Standard & Poor's Ratings Services raised its long-term foreign and local currency sovereign credit ratings on Uruguay to BB from BB- with a stable outlook thanks to the country's track record of sustained economic growth.
The upgrade on Uruguay reflects our assessment that prudent macroeconomic management in a context of sustained economic growth will continue to reduce Uruguay's still-remaining credit vulnerabilities over the medium term S&P credit analyst Sebastian Briozzo said in a report.
S&P also affirmed Uruguay's 2 recovery rating and lifted its rating on the country's foreign currency-denominated senior unsecured bonds to BB+ from BB.
The stable outlook reflects S&P expectation that the continuation of prudent macroeconomic policies under the administration of President Jose Mujica will balance the risks from a relatively high government debt and an elevated level of dollarization in the economy.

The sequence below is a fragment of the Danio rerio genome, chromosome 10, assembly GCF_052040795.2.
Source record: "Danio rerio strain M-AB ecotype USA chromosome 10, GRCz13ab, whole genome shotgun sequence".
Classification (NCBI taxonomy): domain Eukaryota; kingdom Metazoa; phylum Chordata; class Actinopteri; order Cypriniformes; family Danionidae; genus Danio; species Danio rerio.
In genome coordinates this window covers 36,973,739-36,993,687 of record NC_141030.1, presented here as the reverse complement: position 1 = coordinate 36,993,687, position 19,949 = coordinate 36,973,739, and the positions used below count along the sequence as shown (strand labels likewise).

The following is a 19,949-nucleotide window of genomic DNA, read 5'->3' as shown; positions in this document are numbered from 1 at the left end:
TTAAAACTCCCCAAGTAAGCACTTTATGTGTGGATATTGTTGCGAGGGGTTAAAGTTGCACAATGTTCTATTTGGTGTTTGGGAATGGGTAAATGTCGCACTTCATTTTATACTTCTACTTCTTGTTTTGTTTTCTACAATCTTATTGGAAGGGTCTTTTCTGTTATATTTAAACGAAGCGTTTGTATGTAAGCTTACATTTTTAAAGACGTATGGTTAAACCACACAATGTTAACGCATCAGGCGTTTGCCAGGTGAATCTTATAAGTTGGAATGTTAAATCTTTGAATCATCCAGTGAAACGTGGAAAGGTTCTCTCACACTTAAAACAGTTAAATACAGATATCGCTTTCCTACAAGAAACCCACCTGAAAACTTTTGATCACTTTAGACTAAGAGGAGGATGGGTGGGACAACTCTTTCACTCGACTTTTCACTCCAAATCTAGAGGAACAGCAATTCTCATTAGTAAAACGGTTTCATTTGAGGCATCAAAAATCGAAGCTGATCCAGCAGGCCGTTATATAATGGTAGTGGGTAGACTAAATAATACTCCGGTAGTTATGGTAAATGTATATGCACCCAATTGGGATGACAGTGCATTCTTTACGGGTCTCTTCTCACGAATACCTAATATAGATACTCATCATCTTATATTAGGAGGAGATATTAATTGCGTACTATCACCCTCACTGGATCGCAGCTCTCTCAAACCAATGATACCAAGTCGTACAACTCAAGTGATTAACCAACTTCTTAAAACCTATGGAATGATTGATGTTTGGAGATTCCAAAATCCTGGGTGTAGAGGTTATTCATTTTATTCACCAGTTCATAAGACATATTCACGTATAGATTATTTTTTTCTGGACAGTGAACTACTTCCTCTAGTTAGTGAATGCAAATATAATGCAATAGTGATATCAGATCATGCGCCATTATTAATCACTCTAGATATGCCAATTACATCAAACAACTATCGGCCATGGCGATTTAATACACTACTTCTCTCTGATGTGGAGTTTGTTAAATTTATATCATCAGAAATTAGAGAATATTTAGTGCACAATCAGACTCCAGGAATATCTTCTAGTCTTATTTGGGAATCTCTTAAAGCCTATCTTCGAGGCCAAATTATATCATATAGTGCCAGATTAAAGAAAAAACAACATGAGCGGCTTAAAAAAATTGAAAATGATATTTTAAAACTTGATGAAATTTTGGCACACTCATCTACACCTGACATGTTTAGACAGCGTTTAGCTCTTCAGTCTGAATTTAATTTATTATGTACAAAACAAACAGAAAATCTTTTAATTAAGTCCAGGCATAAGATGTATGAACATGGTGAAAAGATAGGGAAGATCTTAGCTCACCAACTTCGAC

We expect prudent macroeconomic policy mix combined with an ongoing reform agenda to continue under President Mujica and Minister of Finance Lorenzo, Briozzo wrote.
Uruguay's gross domestic product is expected to expand 6.5% this year, after growing 2.9% in 2009. S&P sees the country's GDP growing between 4% and 4.5% in the medium term, with upside to that forecast if several large investment projects currently in the pipeline take place.
S&P said the country's sovereign rating could benefit in the future from greater levels of investments that boost growth prospects and from the development of a local-currency domestic capital market.